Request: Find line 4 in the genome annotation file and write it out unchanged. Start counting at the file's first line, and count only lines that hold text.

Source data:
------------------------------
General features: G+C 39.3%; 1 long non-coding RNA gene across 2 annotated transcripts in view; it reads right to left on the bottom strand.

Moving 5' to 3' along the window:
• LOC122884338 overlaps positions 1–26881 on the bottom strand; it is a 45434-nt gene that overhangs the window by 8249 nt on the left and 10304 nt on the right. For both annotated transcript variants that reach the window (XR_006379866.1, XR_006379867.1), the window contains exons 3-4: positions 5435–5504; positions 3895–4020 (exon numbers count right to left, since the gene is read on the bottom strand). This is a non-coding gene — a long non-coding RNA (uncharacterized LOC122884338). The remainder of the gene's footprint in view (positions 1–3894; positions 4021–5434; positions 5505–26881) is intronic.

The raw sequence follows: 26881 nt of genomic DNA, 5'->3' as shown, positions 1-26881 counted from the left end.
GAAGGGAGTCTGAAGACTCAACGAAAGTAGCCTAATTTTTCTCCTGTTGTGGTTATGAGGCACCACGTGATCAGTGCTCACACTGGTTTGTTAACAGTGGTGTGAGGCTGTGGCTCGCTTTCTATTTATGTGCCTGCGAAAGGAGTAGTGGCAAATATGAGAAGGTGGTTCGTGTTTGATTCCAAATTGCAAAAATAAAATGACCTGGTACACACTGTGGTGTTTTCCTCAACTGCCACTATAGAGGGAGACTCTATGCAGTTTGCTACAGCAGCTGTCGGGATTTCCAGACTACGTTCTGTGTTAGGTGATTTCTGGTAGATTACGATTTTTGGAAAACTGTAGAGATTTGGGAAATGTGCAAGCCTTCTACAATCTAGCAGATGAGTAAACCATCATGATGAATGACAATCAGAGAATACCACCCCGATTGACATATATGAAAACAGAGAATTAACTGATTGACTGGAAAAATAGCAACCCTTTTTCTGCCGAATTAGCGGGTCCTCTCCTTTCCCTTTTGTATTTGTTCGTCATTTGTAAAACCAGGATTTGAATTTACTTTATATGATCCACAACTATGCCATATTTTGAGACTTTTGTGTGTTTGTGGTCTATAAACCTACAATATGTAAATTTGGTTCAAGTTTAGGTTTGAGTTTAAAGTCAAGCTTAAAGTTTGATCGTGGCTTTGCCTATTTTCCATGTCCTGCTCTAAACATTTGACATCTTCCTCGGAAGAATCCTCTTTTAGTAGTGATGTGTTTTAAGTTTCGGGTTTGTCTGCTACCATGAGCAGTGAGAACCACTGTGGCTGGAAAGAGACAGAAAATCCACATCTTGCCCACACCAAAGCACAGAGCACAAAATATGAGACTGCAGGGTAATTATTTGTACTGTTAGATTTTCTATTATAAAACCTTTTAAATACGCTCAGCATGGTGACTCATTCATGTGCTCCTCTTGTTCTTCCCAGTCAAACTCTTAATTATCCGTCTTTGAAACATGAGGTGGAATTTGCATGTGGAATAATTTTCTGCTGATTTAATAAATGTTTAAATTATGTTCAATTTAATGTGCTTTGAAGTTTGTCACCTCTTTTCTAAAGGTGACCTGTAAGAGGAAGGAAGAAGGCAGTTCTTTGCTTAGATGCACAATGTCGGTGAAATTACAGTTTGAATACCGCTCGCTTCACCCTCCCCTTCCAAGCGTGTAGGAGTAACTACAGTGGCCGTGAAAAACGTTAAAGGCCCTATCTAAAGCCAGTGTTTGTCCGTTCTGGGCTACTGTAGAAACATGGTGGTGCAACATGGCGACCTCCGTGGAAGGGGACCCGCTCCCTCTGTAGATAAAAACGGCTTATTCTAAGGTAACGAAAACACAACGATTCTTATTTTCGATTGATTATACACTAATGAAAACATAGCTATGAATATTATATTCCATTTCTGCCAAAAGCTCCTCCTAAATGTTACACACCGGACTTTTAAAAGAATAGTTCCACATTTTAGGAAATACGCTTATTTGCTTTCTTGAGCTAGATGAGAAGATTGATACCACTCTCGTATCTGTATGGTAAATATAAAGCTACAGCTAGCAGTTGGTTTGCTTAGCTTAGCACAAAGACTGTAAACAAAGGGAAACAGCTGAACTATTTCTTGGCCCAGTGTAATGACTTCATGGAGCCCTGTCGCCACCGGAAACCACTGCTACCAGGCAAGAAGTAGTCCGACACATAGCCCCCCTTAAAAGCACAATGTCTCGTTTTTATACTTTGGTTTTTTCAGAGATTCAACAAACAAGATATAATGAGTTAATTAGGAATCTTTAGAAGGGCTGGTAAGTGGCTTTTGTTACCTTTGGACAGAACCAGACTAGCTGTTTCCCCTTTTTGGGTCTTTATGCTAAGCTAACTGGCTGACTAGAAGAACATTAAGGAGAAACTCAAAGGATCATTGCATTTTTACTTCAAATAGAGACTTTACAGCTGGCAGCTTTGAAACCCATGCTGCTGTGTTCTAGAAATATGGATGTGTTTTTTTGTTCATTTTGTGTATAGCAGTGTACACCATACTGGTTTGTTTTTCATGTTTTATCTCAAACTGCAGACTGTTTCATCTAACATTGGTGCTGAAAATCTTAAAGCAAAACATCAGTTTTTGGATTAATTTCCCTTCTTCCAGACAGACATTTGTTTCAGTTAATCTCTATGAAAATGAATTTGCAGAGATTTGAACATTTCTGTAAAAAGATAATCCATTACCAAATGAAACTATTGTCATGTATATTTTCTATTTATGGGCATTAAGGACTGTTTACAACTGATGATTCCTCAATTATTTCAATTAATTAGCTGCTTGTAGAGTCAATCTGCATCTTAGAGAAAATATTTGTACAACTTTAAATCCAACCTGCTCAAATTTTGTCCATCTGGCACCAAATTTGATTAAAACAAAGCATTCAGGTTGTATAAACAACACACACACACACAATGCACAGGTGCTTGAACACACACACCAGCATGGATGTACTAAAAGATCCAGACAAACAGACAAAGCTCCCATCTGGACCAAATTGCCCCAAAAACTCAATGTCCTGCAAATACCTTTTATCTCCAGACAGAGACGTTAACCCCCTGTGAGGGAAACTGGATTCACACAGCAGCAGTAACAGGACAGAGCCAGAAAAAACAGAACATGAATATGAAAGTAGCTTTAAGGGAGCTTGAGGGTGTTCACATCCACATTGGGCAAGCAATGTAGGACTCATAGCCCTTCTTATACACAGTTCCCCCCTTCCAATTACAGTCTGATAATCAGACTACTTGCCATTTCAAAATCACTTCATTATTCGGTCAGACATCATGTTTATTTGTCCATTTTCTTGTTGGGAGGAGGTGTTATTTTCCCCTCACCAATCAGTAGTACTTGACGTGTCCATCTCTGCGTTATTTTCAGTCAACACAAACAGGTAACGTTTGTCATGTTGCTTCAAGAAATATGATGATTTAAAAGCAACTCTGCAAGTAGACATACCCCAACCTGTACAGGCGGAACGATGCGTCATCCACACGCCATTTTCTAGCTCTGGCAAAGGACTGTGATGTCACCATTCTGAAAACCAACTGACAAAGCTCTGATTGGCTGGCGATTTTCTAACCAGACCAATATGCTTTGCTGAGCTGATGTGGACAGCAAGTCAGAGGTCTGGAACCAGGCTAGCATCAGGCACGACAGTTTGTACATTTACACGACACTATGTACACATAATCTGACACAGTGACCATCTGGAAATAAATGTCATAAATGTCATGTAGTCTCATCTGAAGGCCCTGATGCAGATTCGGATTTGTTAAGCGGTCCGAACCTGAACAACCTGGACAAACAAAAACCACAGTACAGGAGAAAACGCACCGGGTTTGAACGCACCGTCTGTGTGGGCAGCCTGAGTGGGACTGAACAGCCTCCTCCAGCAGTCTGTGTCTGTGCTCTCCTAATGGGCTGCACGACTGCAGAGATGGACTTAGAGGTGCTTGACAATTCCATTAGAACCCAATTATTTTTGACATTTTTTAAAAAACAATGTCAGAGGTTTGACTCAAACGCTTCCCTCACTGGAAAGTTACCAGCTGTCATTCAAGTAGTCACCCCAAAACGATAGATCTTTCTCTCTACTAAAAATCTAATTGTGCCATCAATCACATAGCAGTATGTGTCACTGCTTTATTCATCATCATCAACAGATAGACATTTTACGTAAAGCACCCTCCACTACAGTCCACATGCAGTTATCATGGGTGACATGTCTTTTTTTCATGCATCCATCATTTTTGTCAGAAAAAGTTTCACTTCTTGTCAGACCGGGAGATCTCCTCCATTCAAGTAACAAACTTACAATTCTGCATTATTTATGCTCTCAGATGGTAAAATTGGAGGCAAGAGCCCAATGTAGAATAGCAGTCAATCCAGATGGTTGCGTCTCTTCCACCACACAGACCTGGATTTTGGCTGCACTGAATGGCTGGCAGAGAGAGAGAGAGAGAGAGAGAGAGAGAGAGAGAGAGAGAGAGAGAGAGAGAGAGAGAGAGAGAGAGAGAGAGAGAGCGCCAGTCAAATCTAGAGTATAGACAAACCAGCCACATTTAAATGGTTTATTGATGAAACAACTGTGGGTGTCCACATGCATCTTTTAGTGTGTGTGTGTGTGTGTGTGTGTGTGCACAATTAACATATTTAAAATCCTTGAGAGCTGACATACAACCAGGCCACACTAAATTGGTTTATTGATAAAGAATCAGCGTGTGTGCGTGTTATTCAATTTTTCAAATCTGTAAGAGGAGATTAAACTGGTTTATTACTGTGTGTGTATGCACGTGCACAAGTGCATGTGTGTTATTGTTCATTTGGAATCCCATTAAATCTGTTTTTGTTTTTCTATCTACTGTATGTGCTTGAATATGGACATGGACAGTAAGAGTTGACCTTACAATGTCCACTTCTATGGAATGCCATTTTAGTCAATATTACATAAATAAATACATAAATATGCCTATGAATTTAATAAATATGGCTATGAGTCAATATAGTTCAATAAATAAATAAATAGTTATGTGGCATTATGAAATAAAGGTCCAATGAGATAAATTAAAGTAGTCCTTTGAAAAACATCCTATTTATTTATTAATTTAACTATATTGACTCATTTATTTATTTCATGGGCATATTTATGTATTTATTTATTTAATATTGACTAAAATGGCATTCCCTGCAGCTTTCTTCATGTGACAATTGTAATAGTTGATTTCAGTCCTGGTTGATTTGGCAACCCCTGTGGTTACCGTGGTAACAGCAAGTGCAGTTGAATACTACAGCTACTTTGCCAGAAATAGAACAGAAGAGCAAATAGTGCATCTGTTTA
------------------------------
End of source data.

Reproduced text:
The raw sequence follows: 26881 nt of genomic DNA, 5'->3' as shown, positions 1-26881 counted from the left end.